Getting around town in 2012: by Train, by Bus, by Bike

We want to encourage more people to use bicycles to connect to MetroBus and MetroRail.  We want to know more about how bicyclists currently connect to transit, and what barriers prevent potential bicyclists from choosing to ‘bike-and-ride’.

Please take the Bicycle ‘First Mile/Last Mile’ Connection survey –available through January 15th!  

Capital Metro has been pleased to see an increase of transit ridership that includes more cyclists. We are looking at first/last mile opportunities to help cyclists and other passengers to connect to/from the trains and at bus transfer areas.  Information we get from this survey will tell us how we can provide better bike access to our services. 

While providing optimum services to all of our passengers, we want accommodate the needs of our passengers that connect by bike.   To do that, we are taking steps to address cyclist demand in a variety of ways:

We do allow for folding bikes on the buses. Standard bikes are not allowed on the interior of our buses due to space and liability reasons.  We have researched practices of other transit agencies throughout the country and have found this to be true of most other transit agencies aboard standard buses.  We are instead working on convenient options that will enhance bike/bus connections.  

We will be adding secure/enclosed bike storage at some of our transit stations and park and rides soon.  The first one will be at Kramer Station this spring.  It will consist of a fully-enclosed parking area for 24 bikes that is accessible by a secured access card to provide a higher level of security and protection for bikes.  For some, it will offer a preferred alternative to transporting bikes on the trains and buses. Six more of them will be installed in 2012-13 throughoutAustin.  We are also working with the city ofAustin’s implementation of their bike-share program.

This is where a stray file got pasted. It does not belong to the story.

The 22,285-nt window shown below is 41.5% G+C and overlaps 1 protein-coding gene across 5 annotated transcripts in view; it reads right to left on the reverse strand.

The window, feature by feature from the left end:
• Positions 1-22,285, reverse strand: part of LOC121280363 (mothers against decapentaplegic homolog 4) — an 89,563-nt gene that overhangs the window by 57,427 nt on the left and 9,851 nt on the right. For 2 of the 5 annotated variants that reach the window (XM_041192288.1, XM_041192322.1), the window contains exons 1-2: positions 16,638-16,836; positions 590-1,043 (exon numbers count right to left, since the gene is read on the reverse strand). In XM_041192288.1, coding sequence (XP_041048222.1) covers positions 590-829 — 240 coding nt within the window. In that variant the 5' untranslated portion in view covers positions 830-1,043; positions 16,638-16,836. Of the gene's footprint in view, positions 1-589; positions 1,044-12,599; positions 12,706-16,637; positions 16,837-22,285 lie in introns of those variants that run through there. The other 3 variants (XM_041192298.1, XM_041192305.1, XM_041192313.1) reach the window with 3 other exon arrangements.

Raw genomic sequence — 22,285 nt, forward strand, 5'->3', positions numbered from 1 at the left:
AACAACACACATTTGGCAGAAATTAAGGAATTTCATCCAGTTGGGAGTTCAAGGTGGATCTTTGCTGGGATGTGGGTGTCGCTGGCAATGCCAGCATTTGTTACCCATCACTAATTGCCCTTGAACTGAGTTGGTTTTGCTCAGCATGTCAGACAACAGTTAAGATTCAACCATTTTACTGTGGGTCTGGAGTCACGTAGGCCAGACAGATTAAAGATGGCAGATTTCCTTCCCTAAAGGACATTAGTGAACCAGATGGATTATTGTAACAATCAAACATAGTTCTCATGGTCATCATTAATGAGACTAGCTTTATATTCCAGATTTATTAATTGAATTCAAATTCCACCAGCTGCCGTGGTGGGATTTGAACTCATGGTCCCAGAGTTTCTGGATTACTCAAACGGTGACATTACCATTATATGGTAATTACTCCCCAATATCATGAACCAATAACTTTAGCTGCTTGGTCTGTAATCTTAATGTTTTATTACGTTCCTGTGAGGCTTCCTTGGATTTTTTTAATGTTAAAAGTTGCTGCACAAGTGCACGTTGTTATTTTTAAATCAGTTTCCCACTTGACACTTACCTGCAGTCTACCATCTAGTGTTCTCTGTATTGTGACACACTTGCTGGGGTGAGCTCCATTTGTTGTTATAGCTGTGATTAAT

Capital Metro continues to improve safety, access, and accessibility to stops and crossings, to add bike parking at key stops, and to implement special projects like the shared use ped/bike trail construction from Highland Mall (Denson Dr.) to Lamar Blvd. to enhance pedestrian and cyclist connections to transit options.  These and other efforts will enable more people to ride their bikes to connect to transit opportunities that can best serve their lifestyle. 

Commuting by bike and transit is a growing trend in Austin and throughout the country.  From 1995 to 2000 public transportation rose by 38% in the US–APTA 2009; from 1990 to 2007 bike trips to work increased by 32% –US Census 2009a/2009b.

Bicycling supports transit use by extending the catchment area of transit stops far beyond walking range and at much lower cost than neighborhood feeder buses and Park and Ride facilities for cars.  Public transportation helps cyclists make longer trips by bike.  Public transportation offers a convenient alternative when cyclists encounter bad weather, difficult topography, gaps in the bike network, and mechanical failure.

Some of the main measures that promote bike/transit integration in the US include bike parking at rail stations and stops, multi-function bike stations with parking, bike racks on buses, bikes on board vehicles (mostly rail), and bike paths, lanes and on–street routes that lead to public transit stations/stops.  — Journal of Public Transportation Vol 12, No. 3 2009

2 thoughts on “Getting around town in 2012: by Train, by Bus, by Bike

    1. Matt

      1. Kegs don’t have protruding/sharp parts.
      2. From a single picture, you can’t tell if those kegs are full or empty.
      3. Even if full, a full keg weighs about 120 pounds I believe, less than a person (or most Americans at least). People standing on buses/trains don’t usually seem to have any problems controlling themselves in cases of a sudden stop.

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